The world’s most famous “little sister” passed away earlier this month when Lee Radziwill, younger sister of Jacqueline Kennedy Onassis, died at her Manhattan home at the age of 85.
Lee often struggled in Jackie’s shadow. But she forged her own path, often inspiring trends in fashion, art, and interior design more associated with her sister.
While it is out of fashion these days to celebrate rich, white women as role models, Lee is as fascinating as her sister. Even with all her privilege, Lee also had her share of sorrow and struggles. Her journey contains life lessons from which we could all learn.
Do It First. Who Cares Who Gets the Credit?
Lee did everything first, but the world didn’t seem to care.
She was the first to rise to social prominence. Before Jackie became America’s First Lady in 1961, Lee became a princess in 1959 when she married Polish aristocrat Prince Stanislaw Albrecht Radziwill.
Lee was also allegedly the first of the two sisters to have an affair with Greek shipping magnate Aristotle Onassis. She reportedly read about Jackie’s engagement to him in the newspaper.
Lee’s interest in fashion, the Italian Renaissance, and Russian dance – interests Jackie would cultivate during her years as a book editor – predated Jackie’s.
While Jackie consistently topped annual lists of most-admired women, Lee led by example.
Have Your Own Style
Any fashionista worth her coveted, quilted Chanel bag cites Jackie as a style icon, with her tenure as First Lady as an enduring source of style inspiration.
Unlike Jackie, Lee lived her life away from the prying and thrifty eyes of the American public. This gave Lee the freedom to dress more daringly and stylishly than her sister. As early as 1960, Lee earned a spot on the International Best-Dressed List for the first time and remained there for many years.
Lee’s luxurious sense of style came from her father. She once quoted her father as saying: “Style is not a function of how rich you are or even who you are. Style is more a habit of mind that puts quality before quantity, noble struggle before mere achievement, (and) honor before opulence.”
Surround Yourself with Fabulous People
Jackie was one of the most famous women in the world, but she often seemed lonely. Lee, in contrast, counted some of the most innovative writers, dancers, artists, and fashion editors among her circle of intimates.
For example, she adored Russian contemporary dancer and choreographer Rudolf Nureyev. They met in the mid-1960s and their friendship lasted until his death in 1993 of AIDS-related complications.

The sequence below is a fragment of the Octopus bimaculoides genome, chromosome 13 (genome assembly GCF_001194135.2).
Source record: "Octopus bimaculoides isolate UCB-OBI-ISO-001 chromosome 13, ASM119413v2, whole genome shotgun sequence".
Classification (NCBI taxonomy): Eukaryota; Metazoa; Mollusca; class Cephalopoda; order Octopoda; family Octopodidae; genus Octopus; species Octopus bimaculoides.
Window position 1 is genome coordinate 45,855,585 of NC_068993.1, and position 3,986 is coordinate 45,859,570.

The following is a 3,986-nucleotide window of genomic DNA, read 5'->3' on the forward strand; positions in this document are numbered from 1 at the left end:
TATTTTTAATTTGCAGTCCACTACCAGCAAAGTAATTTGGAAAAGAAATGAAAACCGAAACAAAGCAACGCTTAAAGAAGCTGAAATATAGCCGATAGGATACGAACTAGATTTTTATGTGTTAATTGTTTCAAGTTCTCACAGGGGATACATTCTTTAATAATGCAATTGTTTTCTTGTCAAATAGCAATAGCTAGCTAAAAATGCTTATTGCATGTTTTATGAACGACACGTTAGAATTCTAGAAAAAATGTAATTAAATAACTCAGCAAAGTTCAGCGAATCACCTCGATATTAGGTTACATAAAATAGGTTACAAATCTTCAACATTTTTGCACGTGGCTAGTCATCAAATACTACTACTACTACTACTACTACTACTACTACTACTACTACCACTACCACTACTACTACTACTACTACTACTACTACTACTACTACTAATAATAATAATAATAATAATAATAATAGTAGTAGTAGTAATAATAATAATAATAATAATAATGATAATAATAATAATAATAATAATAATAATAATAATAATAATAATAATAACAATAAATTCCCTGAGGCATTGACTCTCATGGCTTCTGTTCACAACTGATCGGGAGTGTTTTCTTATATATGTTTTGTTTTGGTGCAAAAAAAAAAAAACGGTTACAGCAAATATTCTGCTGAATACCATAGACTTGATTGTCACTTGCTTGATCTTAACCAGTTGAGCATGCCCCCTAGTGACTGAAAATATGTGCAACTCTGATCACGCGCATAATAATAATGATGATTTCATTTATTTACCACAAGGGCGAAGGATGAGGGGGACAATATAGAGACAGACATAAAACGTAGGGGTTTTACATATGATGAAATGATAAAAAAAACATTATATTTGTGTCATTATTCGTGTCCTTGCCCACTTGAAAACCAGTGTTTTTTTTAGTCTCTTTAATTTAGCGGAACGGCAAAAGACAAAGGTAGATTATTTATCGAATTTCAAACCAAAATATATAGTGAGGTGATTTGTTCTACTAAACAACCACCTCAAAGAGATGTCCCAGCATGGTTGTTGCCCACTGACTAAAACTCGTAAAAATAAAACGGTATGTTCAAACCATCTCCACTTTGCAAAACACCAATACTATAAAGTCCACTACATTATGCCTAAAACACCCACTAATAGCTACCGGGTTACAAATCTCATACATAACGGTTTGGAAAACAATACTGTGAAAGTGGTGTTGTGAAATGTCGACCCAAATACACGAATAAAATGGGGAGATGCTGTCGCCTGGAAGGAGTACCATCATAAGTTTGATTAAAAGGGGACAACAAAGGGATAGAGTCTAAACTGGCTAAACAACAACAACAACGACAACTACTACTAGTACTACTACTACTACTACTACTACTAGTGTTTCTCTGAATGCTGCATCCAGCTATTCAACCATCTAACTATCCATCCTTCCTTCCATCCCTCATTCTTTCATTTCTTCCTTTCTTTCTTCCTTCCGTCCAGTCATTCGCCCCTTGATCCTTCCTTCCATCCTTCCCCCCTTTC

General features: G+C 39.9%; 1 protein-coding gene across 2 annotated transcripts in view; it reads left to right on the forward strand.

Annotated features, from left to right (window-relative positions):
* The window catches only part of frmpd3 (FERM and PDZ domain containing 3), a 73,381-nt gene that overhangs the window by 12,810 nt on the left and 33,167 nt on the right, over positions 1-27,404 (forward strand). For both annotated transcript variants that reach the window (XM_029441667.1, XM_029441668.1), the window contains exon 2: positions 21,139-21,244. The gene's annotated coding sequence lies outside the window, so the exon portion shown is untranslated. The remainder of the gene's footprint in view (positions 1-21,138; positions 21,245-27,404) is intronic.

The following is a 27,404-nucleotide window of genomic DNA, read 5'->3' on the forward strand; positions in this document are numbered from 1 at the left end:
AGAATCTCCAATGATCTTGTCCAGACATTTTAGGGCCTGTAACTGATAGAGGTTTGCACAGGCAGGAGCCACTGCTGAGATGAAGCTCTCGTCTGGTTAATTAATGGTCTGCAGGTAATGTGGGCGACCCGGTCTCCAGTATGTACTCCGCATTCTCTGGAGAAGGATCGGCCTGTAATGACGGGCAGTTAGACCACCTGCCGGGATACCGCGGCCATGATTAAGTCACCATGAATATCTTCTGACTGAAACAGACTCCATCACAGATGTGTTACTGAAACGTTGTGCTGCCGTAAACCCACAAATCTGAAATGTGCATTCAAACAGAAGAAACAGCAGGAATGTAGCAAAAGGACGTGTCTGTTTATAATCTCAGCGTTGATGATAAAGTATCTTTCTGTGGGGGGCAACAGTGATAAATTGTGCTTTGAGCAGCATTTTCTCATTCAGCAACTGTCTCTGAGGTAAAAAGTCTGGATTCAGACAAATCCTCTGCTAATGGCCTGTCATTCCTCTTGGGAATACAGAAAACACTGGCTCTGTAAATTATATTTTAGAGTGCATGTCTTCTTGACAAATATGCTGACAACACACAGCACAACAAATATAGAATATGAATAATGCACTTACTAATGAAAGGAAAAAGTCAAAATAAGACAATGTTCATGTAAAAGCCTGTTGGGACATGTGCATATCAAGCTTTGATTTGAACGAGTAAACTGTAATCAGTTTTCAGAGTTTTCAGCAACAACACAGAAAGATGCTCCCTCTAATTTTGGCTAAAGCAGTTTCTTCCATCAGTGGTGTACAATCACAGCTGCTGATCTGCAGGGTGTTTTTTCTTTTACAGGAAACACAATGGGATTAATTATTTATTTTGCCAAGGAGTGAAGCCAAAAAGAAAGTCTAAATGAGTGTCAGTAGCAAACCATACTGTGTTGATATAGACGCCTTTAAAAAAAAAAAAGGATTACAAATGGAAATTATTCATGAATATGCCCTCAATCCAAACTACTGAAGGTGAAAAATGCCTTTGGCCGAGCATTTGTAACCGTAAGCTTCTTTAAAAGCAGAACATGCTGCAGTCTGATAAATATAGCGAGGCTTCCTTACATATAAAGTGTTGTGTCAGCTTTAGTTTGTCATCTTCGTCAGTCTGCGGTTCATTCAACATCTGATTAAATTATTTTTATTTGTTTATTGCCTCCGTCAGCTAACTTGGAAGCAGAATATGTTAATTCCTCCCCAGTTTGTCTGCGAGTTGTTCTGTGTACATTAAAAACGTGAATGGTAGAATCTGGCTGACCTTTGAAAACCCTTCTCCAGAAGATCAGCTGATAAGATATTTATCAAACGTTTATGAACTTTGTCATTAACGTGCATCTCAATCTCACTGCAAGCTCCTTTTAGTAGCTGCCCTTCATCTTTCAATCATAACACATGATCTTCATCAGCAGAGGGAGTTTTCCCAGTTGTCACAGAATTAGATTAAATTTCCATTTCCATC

Her friendship with author Truman Capote was rocky. Some say he urged her to take on two iconic theater roles even though she was unprepared. But Lee was also grateful that Capote saw potential others overlooked.
As the sister of one of the most celebrated women in the world, Lee wasn’t attracted to the fame of her fabulous friends. She appreciated their unique artistic gifts and instinctively understood the pathos such talents could sometimes bring.
Carve Your Own Path
Lee would have likely felt out of place in the modern world of pussy hats and #metoo.
She grew up in a world in which a woman’s worth was measured by her husband’s bank account. While she enjoyed the privileges her sister’s rank, wealth, and opportunity afforded as First Lady, living in her sister’s shadow also gave her wide-berth to make mistakes while carving her own path.
Lee acted in a 1967 production of The Philadelphia Story and appeared in 1968 in a television adaptation of Laura. She also opened in 1976 a successful interior design firm in Manhattan.
Critics panned her acting attempts and she designed homes for wealthy people who lived in their homes for “three days a year.” But Lee had the courage to try, fail, and fail better next time.
Always Be There for Your Sister
Before 9-11, the assassination of President John F. Kennedy was considered among the darkest days in the nation’s history.
As Jackie courageously held the nation together in a time of violence and uncertainty, not unlike our own, her sister was always by her side. Lee stood next to Jackie in the widow’s weeds as her nephew bravely saluted his father’s coffin. She was there when Jackie left the White House for the last time in the days following her husband’s death.
Lee reportedly rushed to her sister’s side when Jackie was diagnosed with non-Hodgkin’s lymphoma and the disease rapidly spread throughout her body. That’s why it seemed surprising when Jackie left nothing for her sister but $500,000 each for Lee’s children in her will.
Despite the sisters’ intense, life-long rivalry, they vacationed together, cried together, discussed marriages, men, and children together. Their lives were intertwined in life and in death. One sister could not exist without the other.
It’s possible we may have heard of Lee Radziwill even if her sister wasn’t famous. But we are all better for the knowing of Lee and the extraordinary life she led.
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